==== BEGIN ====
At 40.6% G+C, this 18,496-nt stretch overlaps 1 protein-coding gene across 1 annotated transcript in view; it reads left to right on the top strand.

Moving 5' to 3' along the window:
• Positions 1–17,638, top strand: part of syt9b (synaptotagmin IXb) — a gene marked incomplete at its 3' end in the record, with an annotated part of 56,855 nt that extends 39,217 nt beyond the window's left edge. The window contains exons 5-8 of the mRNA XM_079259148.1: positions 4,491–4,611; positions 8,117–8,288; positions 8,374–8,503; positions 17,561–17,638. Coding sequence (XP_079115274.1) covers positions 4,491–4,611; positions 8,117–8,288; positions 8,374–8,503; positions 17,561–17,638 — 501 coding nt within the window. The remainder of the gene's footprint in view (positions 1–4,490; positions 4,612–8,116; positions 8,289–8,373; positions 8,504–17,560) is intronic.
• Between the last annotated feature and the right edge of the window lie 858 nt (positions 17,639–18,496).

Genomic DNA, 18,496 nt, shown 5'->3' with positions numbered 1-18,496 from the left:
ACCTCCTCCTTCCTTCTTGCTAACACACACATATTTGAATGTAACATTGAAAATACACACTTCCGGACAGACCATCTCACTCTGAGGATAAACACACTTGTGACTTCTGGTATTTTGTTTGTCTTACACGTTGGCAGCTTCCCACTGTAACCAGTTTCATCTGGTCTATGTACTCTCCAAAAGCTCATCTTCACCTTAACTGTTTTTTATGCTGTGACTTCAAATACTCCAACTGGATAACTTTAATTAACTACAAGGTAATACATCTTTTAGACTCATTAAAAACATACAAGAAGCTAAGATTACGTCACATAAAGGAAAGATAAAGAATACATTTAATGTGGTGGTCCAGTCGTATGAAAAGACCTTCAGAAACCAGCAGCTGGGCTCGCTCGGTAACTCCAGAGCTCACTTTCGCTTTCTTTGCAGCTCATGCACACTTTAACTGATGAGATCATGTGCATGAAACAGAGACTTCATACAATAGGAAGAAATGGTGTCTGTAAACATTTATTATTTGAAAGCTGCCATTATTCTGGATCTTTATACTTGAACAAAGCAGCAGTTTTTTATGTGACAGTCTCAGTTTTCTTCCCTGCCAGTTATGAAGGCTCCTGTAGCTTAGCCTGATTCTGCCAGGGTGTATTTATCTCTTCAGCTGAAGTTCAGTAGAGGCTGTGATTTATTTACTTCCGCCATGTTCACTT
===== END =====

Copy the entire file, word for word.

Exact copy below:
At 40.6% G+C, this 18,496-nt stretch overlaps 1 protein-coding gene across 1 annotated transcript in view; it reads left to right on the top strand.

Moving 5' to 3' along the window:
• Positions 1–17,638, top strand: part of syt9b (synaptotagmin IXb) — a gene marked incomplete at its 3' end in the record, with an annotated part of 56,855 nt that extends 39,217 nt beyond the window's left edge. The window contains exons 5-8 of the mRNA XM_079259148.1: positions 4,491–4,611; positions 8,117–8,288; positions 8,374–8,503; positions 17,561–17,638. Coding sequence (XP_079115274.1) covers positions 4,491–4,611; positions 8,117–8,288; positions 8,374–8,503; positions 17,561–17,638 — 501 coding nt within the window. The remainder of the gene's footprint in view (positions 1–4,490; positions 4,612–8,116; positions 8,289–8,373; positions 8,504–17,560) is intronic.
• Between the last annotated feature and the right edge of the window lie 858 nt (positions 17,639–18,496).

Genomic DNA, 18,496 nt, shown 5'->3' with positions numbered 1-18,496 from the left:
ACCTCCTCCTTCCTTCTTGCTAACACACACATATTTGAATGTAACATTGAAAATACACACTTCCGGACAGACCATCTCACTCTGAGGATAAACACACTTGTGACTTCTGGTATTTTGTTTGTCTTACACGTTGGCAGCTTCCCACTGTAACCAGTTTCATCTGGTCTATGTACTCTCCAAAAGCTCATCTTCACCTTAACTGTTTTTTATGCTGTGACTTCAAATACTCCAACTGGATAACTTTAATTAACTACAAGGTAATACATCTTTTAGACTCATTAAAAACATACAAGAAGCTAAGATTACGTCACATAAAGGAAAGATAAAGAATACATTTAATGTGGTGGTCCAGTCGTATGAAAAGACCTTCAGAAACCAGCAGCTGGGCTCGCTCGGTAACTCCAGAGCTCACTTTCGCTTTCTTTGCAGCTCATGCACACTTTAACTGATGAGATCATGTGCATGAAACAGAGACTTCATACAATAGGAAGAAATGGTGTCTGTAAACATTTATTATTTGAAAGCTGCCATTATTCTGGATCTTTATACTTGAACAAAGCAGCAGTTTTTTATGTGACAGTCTCAGTTTTCTTCCCTGCCAGTTATGAAGGCTCCTGTAGCTTAGCCTGATTCTGCCAGGGTGTATTTATCTCTTCAGCTGAAGTTCAGTAGAGGCTGTGATTTATTTACTTCCGCCATGTTCACTT